Re: iSeries... i5... Java Standards. - IBM AS400

This is a discussion on Re: iSeries... i5... Java Standards. - IBM AS400 ; "Dr.UgoGagliardelli" writes: > Using the ext directory is not forbidden, just for jar, or make an > /home/applications/... Using the ext directory changes the global behaviour of the JVM and I would not recommend it. For developing you may put ...

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Thread: Re: iSeries... i5... Java Standards.

  1. Re: iSeries... i5... Java Standards.

    "Dr.UgoGagliardelli" writes:

    > Using the ext directory is not forbidden, just for jar, or make an
    > /home/applications/...


    Using the ext directory changes the global behaviour of the JVM and I
    would not recommend it.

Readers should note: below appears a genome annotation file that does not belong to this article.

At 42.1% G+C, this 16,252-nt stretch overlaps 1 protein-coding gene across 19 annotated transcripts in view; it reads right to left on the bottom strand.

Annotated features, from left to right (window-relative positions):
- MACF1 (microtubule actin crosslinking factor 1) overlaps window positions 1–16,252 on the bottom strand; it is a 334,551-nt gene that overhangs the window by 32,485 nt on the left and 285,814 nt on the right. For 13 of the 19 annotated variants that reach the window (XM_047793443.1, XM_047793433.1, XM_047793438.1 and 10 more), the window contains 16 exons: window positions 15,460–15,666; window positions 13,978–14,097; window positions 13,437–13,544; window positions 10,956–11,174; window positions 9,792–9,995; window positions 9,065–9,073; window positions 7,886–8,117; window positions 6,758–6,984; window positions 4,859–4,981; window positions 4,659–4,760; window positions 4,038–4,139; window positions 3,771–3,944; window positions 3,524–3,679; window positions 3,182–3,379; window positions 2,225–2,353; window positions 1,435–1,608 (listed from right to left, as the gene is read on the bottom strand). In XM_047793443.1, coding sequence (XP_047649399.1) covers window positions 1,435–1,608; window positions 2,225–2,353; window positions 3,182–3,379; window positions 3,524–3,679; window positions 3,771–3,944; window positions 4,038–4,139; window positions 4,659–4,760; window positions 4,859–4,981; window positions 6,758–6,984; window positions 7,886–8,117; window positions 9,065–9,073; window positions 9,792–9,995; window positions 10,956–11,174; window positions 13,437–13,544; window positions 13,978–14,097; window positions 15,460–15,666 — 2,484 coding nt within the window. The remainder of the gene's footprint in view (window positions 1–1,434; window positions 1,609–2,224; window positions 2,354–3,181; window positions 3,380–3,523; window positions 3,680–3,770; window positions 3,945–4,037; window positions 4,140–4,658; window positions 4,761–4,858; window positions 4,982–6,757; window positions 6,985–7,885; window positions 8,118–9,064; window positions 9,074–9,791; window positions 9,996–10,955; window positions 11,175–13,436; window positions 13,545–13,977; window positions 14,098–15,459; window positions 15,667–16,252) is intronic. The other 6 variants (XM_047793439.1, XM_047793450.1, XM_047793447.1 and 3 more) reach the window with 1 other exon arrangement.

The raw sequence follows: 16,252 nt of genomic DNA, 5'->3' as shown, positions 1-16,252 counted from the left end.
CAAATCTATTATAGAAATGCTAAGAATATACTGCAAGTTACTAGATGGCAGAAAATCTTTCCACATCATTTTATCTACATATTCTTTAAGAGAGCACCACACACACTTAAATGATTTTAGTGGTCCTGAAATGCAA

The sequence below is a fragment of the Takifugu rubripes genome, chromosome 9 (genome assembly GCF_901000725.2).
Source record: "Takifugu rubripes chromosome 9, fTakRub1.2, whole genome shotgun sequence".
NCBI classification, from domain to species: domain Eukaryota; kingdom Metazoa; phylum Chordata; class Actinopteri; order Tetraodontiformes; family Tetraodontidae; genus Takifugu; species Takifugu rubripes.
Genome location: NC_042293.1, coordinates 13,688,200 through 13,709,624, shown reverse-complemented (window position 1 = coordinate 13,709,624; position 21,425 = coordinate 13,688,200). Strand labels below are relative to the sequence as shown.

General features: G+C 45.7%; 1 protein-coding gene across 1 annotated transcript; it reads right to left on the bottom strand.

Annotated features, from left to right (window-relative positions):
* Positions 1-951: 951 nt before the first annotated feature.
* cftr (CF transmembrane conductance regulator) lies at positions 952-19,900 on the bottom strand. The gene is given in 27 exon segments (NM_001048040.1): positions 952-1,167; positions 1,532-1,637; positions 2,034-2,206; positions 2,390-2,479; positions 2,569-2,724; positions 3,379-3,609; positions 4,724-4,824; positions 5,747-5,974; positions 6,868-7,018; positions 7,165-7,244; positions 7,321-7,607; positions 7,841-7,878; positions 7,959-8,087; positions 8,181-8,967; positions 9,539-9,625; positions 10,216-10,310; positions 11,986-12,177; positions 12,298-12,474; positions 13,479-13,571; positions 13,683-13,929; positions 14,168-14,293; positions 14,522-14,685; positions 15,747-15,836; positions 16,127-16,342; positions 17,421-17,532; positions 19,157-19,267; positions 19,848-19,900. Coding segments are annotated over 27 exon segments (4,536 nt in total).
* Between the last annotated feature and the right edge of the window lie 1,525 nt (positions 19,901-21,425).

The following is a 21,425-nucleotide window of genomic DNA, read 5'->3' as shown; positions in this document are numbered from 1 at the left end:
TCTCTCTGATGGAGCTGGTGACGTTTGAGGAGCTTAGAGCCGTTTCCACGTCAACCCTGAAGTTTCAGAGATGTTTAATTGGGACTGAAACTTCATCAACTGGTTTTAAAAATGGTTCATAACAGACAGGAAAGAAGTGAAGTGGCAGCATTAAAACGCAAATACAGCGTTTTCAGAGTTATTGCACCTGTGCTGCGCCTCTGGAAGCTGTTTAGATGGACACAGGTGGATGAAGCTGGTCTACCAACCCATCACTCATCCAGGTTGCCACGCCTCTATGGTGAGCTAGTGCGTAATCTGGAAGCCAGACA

For developing you may put it whereever you prefer.

    For deployed code, I would usually put stuff as jar-files in a
    separate directory under a project specific folder. If you can, you
    may want to include the corresponding source code in the jar, as this
    will allow you later to maintain the jar without locating the exact
    source in your source code repository.

    If you have many dependencies (i.e. on jakarta projects) put a copy of
    the jar files along with your own jars, instead of having a global JAR
    repository. This will make your deployments more stable.


    --
    ThorbjÝrn Ravn Andersen

  2. Re: iSeries... i5... Java Standards.

    We do something similar: in the root of the IFS we have 3 directories
    (1 for System Testing, 1 for User Testing, and 1 for Production), and
    within each of those we have 1 directory per application; each
    application directory then has its own subdirectories for Jar files,
    properties files, data files etc.


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